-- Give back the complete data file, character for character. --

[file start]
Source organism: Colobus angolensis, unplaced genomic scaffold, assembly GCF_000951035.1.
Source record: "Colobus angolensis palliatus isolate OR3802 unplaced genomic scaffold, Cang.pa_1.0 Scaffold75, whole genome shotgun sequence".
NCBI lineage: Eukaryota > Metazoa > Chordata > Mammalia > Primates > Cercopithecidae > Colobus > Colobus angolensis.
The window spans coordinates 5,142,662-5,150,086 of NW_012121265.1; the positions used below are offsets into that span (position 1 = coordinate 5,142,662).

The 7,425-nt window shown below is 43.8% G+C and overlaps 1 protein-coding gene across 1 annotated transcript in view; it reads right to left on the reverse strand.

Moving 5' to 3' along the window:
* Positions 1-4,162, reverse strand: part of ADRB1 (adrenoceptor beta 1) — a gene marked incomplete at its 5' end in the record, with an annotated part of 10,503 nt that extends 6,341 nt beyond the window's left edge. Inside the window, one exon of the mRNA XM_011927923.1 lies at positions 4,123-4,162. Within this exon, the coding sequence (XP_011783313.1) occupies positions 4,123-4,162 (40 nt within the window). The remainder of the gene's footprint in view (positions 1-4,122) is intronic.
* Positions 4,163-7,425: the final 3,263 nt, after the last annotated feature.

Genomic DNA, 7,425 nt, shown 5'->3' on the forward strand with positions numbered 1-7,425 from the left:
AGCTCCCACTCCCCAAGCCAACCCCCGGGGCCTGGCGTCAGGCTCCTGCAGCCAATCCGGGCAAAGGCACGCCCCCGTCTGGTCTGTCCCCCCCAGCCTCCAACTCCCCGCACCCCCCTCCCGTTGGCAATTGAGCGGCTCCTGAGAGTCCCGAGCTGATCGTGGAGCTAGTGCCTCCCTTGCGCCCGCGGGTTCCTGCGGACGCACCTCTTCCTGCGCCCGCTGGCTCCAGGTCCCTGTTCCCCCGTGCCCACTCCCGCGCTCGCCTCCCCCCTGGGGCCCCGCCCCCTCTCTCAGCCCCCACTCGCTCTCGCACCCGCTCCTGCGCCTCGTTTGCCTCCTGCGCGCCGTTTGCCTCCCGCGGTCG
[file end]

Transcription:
Source organism: Colobus angolensis, unplaced genomic scaffold, assembly GCF_000951035.1.
Source record: "Colobus angolensis palliatus isolate OR3802 unplaced genomic scaffold, Cang.pa_1.0 Scaffold75, whole genome shotgun sequence".
NCBI lineage: Eukaryota > Metazoa > Chordata > Mammalia > Primates > Cercopithecidae > Colobus > Colobus angolensis.
The window spans coordinates 5,142,662-5,150,086 of NW_012121265.1; the positions used below are offsets into that span (position 1 = coordinate 5,142,662).

The 7,425-nt window shown below is 43.8% G+C and overlaps 1 protein-coding gene across 1 annotated transcript in view; it reads right to left on the reverse strand.

Moving 5' to 3' along the window:
* Positions 1-4,162, reverse strand: part of ADRB1 (adrenoceptor beta 1) — a gene marked incomplete at its 5' end in the record, with an annotated part of 10,503 nt that extends 6,341 nt beyond the window's left edge. Inside the window, one exon of the mRNA XM_011927923.1 lies at positions 4,123-4,162. Within this exon, the coding sequence (XP_011783313.1) occupies positions 4,123-4,162 (40 nt within the window). The remainder of the gene's footprint in view (positions 1-4,122) is intronic.
* Positions 4,163-7,425: the final 3,263 nt, after the last annotated feature.

Genomic DNA, 7,425 nt, shown 5'->3' on the forward strand with positions numbered 1-7,425 from the left:
AGCTCCCACTCCCCAAGCCAACCCCCGGGGCCTGGCGTCAGGCTCCTGCAGCCAATCCGGGCAAAGGCACGCCCCCGTCTGGTCTGTCCCCCCCAGCCTCCAACTCCCCGCACCCCCCTCCCGTTGGCAATTGAGCGGCTCCTGAGAGTCCCGAGCTGATCGTGGAGCTAGTGCCTCCCTTGCGCCCGCGGGTTCCTGCGGACGCACCTCTTCCTGCGCCCGCTGGCTCCAGGTCCCTGTTCCCCCGTGCCCACTCCCGCGCTCGCCTCCCCCCTGGGGCCCCGCCCCCTCTCTCAGCCCCCACTCGCTCTCGCACCCGCTCCTGCGCCTCGTTTGCCTCCTGCGCGCCGTTTGCCTCCCGCGGTCG